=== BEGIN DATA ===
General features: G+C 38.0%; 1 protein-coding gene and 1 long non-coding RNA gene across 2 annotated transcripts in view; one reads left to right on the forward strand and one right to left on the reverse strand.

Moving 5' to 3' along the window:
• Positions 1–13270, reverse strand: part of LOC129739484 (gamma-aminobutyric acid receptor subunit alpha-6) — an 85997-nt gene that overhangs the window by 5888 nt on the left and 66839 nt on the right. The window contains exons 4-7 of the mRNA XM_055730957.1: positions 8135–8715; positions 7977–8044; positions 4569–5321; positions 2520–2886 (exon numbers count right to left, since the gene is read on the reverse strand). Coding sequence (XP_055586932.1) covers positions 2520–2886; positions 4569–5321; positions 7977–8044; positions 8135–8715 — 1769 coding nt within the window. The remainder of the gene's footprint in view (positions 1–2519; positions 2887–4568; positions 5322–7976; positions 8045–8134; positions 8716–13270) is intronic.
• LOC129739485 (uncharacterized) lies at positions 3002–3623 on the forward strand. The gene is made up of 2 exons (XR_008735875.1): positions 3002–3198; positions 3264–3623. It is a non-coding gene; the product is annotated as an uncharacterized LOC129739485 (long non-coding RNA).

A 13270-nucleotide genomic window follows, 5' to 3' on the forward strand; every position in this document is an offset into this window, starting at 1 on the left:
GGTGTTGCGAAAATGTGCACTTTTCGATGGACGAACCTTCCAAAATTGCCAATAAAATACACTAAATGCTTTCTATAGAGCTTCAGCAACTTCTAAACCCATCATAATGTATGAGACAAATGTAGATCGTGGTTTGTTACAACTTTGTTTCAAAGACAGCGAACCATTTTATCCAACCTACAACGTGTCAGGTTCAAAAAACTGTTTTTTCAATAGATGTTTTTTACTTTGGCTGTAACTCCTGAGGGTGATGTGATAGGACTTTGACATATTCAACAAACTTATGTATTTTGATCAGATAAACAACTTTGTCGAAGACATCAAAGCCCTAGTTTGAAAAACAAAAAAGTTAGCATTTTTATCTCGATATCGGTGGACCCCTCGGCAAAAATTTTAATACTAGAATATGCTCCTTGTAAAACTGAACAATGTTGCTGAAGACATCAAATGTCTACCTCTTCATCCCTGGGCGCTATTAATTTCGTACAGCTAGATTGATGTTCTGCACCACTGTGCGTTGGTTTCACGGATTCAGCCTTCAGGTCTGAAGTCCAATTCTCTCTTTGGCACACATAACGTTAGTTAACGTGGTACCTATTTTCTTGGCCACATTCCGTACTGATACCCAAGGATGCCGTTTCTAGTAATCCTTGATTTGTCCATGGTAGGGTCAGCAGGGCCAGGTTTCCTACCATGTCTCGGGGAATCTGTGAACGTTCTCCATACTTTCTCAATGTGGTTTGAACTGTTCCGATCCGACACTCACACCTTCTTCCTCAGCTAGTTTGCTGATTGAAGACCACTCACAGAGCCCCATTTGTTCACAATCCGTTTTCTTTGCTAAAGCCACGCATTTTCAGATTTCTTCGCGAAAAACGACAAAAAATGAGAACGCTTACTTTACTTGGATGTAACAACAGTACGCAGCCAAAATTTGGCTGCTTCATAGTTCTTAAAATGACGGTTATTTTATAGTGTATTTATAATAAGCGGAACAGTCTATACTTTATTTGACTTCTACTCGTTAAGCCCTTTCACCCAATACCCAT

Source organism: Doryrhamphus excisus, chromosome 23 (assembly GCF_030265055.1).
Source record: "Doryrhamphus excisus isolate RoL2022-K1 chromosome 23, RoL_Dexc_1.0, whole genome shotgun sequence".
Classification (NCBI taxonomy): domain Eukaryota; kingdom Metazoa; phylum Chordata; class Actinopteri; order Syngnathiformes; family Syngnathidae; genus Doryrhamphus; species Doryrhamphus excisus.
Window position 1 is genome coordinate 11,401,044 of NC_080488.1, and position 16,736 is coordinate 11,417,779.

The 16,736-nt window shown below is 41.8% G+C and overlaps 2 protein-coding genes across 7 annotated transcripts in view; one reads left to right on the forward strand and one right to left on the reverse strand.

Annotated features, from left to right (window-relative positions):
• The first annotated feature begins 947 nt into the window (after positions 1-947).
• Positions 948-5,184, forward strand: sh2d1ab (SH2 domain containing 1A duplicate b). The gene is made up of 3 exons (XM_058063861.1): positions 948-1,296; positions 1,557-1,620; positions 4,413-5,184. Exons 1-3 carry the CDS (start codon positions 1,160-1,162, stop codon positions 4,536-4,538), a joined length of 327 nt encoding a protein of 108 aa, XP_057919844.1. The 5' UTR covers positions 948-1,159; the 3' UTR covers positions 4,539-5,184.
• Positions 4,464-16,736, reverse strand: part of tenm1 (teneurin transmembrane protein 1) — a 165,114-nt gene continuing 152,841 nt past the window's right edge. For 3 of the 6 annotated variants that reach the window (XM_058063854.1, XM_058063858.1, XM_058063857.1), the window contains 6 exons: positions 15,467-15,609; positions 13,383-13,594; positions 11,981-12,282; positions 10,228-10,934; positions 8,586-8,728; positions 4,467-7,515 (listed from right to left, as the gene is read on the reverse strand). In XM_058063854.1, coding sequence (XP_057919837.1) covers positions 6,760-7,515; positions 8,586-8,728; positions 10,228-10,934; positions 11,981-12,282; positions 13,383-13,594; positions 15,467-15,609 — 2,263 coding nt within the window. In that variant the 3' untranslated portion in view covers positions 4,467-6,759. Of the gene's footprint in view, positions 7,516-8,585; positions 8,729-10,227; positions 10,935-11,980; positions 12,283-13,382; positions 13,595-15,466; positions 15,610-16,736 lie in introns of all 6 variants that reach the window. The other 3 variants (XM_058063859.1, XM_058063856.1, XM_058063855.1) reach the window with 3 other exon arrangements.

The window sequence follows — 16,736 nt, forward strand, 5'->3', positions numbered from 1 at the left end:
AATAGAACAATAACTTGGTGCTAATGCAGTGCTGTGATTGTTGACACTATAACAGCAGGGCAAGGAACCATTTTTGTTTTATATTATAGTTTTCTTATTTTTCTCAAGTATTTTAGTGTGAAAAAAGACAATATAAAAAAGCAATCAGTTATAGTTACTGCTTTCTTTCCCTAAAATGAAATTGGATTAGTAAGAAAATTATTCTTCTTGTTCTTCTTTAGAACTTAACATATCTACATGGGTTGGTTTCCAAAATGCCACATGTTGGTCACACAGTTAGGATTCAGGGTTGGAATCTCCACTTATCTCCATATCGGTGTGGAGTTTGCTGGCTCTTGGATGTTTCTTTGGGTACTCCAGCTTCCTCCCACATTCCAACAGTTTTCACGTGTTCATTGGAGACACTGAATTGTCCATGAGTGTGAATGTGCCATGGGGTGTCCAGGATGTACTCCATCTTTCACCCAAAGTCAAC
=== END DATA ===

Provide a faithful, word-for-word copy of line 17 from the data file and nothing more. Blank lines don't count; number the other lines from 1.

AATAGAACAATAACTTGGTGCTAATGCAGTGCTGTGATTGTTGACACTATAACAGCAGGGCAAGGAACCATTTTTGTTTTATATTATAGTTTTCTTATTTTTCTCAAGTATTTTAGTGTGAAAAAAGACAATATAAAAAAGCAATCAGTTATAGTTACTGCTTTCTTTCCCTAAAATGAAATTGGATTAGTAAGAAAATTATTCTTCTTGTTCTTCTTTAGAACTTAACATATCTACATGGGTTGGTTTCCAAAATGCCACATGTTGGTCACACAGTTAGGATTCAGGGTTGGAATCTCCACTTATCTCCATATCGGTGTGGAGTTTGCTGGCTCTTGGATGTTTCTTTGGGTACTCCAGCTTCCTCCCACATTCCAACAGTTTTCACGTGTTCATTGGAGACACTGAATTGTCCATGAGTGTGAATGTGCCATGGGGTGTCCAGGATGTACTCCATCTTTCACCCAAAGTCAAC